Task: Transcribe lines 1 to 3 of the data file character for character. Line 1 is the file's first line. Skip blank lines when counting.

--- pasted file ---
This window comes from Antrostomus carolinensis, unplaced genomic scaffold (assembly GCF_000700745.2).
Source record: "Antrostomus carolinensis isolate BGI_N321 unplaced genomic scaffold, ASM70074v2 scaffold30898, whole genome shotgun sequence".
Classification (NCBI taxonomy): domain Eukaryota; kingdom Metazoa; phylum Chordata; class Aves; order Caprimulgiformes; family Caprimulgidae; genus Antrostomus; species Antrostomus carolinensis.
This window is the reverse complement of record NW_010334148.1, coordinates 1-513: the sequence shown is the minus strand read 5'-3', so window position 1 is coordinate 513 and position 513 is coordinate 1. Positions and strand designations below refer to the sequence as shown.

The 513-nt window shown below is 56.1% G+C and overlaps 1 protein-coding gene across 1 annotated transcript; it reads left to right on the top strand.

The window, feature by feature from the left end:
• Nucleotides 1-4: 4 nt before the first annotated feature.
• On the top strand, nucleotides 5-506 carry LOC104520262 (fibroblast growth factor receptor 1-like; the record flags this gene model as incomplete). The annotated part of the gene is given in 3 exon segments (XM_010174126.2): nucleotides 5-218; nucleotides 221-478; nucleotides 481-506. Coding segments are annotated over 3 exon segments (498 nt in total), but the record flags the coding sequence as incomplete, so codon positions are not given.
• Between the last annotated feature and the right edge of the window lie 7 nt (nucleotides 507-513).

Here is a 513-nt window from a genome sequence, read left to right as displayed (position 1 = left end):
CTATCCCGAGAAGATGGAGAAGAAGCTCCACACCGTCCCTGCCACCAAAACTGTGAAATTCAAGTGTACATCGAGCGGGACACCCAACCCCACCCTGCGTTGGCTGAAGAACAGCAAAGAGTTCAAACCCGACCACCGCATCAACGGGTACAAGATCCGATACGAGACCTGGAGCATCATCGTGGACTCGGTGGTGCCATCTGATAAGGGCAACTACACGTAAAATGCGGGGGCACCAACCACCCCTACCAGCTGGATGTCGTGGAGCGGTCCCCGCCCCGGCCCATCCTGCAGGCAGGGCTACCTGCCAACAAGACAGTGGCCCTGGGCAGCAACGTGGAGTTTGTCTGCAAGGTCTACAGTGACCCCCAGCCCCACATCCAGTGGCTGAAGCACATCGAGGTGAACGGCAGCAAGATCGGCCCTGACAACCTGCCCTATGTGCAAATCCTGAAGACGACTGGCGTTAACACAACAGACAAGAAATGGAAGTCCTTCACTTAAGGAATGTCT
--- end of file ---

This window comes from Antrostomus carolinensis, unplaced genomic scaffold (assembly GCF_000700745.2).
Source record: "Antrostomus carolinensis isolate BGI_N321 unplaced genomic scaffold, ASM70074v2 scaffold30898, whole genome shotgun sequence".
Classification (NCBI taxonomy): domain Eukaryota; kingdom Metazoa; phylum Chordata; class Aves; order Caprimulgiformes; family Caprimulgidae; genus Antrostomus; species Antrostomus carolinensis.